What are my goals in life? When I’m stuck in the day to day routine, it’s easy to lose sight of my target. How close am I to hitting my target? Am I progressing in the right direction? How can I tell? More importantly, am I measuring the right thing?
Knowing what to measure is crucial for achieving the desired goal. If we measure the wrong thing, we may achieve what is called in statistics and machine-learning as overfitting. Overfitting is when you start optimising for the thing you’re measuring instead of the end goal.
For example, if you’re measuring your employee using punch cards, they know they need to show up on time and leave on time. They’ll make sure they do that. Does that mean they’ll be more productive? No, it doesn’t.
Imagine wanting to gain weight and only measuring the quantity of food you were consuming. If you’d eat nothing but lettuce (and loads of it!), I guarantee you would not be gaining weight. Clearly measuring food quantity alone would be a poor measurement towards the goal of gaining weight.
When kids at school are measured by the results of their tests, they’ll optimise to passing their tests. Will it help them understand the material better or think for themselves? Not necessarily.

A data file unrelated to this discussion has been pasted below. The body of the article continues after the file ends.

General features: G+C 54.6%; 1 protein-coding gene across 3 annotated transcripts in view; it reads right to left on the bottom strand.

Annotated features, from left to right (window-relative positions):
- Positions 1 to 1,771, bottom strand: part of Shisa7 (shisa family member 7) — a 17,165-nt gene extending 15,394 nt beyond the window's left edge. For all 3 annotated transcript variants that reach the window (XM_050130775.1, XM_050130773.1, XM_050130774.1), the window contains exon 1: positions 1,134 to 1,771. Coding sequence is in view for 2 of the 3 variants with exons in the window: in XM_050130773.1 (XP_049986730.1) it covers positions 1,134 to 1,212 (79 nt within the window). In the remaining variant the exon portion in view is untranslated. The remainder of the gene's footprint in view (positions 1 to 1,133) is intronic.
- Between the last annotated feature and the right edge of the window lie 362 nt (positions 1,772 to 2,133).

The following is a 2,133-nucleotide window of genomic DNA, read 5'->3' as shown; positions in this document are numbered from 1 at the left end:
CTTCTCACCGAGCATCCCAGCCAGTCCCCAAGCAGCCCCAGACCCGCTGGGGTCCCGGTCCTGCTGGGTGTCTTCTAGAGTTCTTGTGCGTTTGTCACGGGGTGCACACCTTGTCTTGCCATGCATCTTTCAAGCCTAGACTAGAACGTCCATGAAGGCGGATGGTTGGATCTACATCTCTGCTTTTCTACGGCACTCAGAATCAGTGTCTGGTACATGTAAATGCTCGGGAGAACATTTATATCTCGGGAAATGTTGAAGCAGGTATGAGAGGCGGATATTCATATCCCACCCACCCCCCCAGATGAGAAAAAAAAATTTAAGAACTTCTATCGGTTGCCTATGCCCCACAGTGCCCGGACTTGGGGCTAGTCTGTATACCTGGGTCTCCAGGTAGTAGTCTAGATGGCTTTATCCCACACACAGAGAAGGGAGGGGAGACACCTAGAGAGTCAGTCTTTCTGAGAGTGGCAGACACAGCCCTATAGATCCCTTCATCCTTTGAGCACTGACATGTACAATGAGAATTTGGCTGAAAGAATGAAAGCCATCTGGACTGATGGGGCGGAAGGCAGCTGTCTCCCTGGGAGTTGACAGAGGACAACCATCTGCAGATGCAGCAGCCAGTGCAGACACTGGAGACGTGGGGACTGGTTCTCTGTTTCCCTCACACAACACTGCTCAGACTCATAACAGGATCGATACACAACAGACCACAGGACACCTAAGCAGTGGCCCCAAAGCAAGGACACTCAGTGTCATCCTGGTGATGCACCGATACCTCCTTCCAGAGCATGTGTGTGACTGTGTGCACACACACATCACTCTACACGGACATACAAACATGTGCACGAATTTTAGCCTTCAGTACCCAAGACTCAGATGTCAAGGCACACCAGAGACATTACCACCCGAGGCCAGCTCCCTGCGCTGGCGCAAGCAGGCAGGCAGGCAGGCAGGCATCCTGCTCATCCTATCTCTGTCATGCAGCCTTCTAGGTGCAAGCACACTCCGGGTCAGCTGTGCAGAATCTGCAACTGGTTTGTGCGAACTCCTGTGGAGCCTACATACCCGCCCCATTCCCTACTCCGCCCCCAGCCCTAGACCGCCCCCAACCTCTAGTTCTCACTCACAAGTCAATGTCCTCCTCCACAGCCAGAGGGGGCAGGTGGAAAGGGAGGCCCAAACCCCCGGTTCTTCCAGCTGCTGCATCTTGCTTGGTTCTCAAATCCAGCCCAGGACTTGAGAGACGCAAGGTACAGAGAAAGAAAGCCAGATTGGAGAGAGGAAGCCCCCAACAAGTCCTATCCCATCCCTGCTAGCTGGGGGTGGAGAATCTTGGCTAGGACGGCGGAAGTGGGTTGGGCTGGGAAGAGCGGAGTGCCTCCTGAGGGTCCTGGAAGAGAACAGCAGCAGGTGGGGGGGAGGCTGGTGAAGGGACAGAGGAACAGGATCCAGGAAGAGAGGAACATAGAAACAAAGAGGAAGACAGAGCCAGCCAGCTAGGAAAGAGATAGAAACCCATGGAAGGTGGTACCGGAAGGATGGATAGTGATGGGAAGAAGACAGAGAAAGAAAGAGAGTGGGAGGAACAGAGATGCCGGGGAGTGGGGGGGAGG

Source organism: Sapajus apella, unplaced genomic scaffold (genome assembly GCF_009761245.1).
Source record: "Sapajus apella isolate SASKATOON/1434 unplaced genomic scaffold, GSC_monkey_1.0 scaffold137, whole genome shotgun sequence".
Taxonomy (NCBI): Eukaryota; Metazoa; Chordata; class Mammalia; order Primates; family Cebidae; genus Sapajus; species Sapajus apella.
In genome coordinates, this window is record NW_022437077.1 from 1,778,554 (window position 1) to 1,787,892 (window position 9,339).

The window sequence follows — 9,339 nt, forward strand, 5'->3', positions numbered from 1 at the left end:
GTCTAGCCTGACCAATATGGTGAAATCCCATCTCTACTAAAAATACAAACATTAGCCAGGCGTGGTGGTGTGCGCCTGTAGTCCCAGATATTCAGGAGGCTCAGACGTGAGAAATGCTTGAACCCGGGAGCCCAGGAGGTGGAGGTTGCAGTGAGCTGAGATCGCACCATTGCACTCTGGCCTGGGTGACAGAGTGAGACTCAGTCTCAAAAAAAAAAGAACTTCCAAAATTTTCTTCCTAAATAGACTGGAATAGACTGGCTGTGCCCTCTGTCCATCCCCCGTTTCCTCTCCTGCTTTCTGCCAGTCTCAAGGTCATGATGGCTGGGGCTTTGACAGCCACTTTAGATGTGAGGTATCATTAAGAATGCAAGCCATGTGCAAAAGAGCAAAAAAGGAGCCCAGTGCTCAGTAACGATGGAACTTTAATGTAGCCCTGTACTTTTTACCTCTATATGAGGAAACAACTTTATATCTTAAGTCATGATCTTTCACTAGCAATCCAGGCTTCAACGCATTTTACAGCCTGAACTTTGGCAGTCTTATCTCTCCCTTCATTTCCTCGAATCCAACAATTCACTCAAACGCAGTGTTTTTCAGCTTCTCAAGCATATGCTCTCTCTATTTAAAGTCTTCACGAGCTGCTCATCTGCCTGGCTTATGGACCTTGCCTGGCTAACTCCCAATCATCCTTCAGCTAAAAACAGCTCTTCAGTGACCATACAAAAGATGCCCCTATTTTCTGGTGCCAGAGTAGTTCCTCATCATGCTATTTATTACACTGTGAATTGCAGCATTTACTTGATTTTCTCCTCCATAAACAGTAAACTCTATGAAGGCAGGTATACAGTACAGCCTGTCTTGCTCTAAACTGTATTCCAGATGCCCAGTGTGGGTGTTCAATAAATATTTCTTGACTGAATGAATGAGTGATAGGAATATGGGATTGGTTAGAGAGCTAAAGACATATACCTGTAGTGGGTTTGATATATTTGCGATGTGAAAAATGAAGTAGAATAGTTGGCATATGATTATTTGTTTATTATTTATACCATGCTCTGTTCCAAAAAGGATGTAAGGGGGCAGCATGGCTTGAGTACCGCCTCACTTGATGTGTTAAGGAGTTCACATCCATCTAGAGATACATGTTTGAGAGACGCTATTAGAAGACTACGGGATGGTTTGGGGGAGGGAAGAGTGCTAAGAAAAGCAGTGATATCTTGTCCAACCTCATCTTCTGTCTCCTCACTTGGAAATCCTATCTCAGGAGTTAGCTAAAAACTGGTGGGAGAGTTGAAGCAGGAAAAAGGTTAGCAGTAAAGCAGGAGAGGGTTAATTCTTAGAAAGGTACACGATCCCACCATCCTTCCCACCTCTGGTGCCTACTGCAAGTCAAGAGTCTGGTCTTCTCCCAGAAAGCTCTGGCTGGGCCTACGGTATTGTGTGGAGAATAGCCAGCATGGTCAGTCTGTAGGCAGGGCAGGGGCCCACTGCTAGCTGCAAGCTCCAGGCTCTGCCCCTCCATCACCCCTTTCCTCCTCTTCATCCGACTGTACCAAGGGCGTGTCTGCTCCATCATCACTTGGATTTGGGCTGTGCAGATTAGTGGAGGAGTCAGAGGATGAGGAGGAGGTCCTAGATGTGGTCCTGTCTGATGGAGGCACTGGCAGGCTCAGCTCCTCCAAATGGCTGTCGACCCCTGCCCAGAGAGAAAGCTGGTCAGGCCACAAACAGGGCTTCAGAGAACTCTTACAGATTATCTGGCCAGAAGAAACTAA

So what can we do? I have two suggestions. First, make sure you’re measuring something that has a causation relationship with your goal, not a correlation. For example, let’s say you’re running a marketing call centre. Measure your employees by the quality of their leads, not how many calls they made. If you measure the number of calls they make, they’ll try and keep their calls short so they could get more calls done. If you measure quality leads, they’ll put an effort towards making successful calls.
My second suggestion is to keep changing what you’re measuring. This is similar to testing your results against an unknown data set in machine-learning. If trying to gain weight, start measuring the number of different types of food you eat. Then, measure the number of meals. For students, we’d be better off testing them with unknown material to which they need to apply their learned knowledge.
Hopefully, with these tools, you can work more effectively towards meeting your goals. And remember: the punch card is a lie.
One thought on “The Punch Card Is A Lie”
This is one of the best books I’ve read on measuring things. Once you read it, you will find yourself measuring all sorts of things you never thought about before in ways you never imagined:
It’s totally surprising how little data you actually need to measure something versus measuring nothing.
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